I have some library that provides a function that produces a string:

   char* make_string(void);

…and the library expects that I will eventually free the returned memory
using a custom deallocator:

   void free_string(char*);

…can and should I use the _string C type with ffi/unsafe to call this
function? If I write the following:

   (define-mylib make_string (_fun -> _string))

…then when I call (make_string), how does Racket handle the memory of
that block of bytes? Presumably, the bytes returned by the call to
make_string must be copied into memory owned by Racket, but then what
happens to the original buffer? Does Racket call free on it, or is it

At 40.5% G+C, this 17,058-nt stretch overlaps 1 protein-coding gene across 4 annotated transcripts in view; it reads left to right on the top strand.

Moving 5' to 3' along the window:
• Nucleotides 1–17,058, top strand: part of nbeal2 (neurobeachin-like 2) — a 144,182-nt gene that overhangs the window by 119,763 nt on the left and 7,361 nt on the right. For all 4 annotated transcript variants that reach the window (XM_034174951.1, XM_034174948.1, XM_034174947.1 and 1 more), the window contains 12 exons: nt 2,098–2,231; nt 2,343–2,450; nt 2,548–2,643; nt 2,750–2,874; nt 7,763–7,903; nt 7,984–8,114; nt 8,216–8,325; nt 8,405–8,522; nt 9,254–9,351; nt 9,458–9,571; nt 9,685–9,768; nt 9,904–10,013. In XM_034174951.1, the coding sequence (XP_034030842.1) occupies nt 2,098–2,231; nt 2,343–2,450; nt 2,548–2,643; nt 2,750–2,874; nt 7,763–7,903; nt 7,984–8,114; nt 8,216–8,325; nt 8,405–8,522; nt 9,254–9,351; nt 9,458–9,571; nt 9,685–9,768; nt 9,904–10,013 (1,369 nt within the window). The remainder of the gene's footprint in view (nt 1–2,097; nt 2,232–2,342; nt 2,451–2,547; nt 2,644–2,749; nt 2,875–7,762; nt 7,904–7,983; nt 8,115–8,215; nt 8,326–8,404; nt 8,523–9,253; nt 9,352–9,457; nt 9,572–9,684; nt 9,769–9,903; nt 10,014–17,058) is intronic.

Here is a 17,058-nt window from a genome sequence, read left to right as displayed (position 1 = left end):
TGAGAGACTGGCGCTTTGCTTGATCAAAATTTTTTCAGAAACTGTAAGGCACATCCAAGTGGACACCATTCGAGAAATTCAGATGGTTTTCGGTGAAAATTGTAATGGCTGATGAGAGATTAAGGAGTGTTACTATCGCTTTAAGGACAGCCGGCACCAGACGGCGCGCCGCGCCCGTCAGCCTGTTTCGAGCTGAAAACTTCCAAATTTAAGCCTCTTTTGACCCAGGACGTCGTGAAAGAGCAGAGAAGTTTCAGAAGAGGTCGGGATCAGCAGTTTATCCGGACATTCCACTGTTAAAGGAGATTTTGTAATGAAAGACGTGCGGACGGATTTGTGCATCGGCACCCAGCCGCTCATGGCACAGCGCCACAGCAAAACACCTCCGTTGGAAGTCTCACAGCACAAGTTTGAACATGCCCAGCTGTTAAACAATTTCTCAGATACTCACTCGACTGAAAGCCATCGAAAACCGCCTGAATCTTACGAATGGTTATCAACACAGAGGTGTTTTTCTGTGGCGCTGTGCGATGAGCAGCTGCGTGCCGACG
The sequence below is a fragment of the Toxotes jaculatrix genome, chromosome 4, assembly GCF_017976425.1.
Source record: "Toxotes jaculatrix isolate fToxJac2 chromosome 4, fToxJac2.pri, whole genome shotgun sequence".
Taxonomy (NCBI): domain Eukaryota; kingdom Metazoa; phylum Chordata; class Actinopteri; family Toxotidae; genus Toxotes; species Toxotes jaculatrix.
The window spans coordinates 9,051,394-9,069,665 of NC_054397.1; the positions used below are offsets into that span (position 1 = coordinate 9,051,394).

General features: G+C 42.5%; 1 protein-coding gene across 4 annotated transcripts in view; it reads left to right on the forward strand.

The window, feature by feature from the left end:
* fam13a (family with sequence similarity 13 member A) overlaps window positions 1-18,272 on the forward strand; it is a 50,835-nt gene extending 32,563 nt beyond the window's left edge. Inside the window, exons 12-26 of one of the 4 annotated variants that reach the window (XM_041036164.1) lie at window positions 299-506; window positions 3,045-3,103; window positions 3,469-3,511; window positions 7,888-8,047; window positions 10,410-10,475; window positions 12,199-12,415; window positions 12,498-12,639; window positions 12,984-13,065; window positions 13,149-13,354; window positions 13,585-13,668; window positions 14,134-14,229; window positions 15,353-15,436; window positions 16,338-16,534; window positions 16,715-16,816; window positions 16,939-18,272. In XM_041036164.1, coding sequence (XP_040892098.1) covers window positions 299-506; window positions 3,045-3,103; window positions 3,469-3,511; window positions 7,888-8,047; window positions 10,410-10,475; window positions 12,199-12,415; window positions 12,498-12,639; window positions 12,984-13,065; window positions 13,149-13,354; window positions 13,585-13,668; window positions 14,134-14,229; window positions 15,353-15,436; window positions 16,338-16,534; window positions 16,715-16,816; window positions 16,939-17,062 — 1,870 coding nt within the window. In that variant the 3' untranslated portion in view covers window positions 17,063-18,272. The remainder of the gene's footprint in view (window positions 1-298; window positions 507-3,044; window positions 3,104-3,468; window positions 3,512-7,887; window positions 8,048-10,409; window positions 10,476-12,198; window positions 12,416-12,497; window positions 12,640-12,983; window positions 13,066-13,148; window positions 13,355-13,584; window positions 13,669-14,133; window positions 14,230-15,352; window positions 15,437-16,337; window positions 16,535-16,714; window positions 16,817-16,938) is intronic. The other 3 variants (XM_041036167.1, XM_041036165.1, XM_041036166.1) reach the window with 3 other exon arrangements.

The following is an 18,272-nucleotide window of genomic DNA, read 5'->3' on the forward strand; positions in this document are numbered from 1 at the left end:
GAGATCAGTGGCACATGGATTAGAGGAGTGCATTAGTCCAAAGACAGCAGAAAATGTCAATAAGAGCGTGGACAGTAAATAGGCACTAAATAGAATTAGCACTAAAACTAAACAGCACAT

left dangling?

Dual to that question, what happens if I have a different API that gives
me a string, but it does NOT yield ownership to me?

   char* lease_string(void);

Once again, if I use the _string C type, will Racket copy the buffer
into a GC’d piece of memory managed by Racket and leave the original
string alone?

My assumption is that is what happens, which means _string will do the
right thing for the second function, but not for the first function,
which means I probably need to instruct Racket to call the free_string
deallocator on the buffer returned by make_string. However, if I use
_string, I no longer have a pointer to the original block of memory,
since Racket will copy it and return the Racket string. What’s the
correct way to instruct the FFI to call the free_string deallocator on
the returned buffer after it has finished copying it into GC-managed


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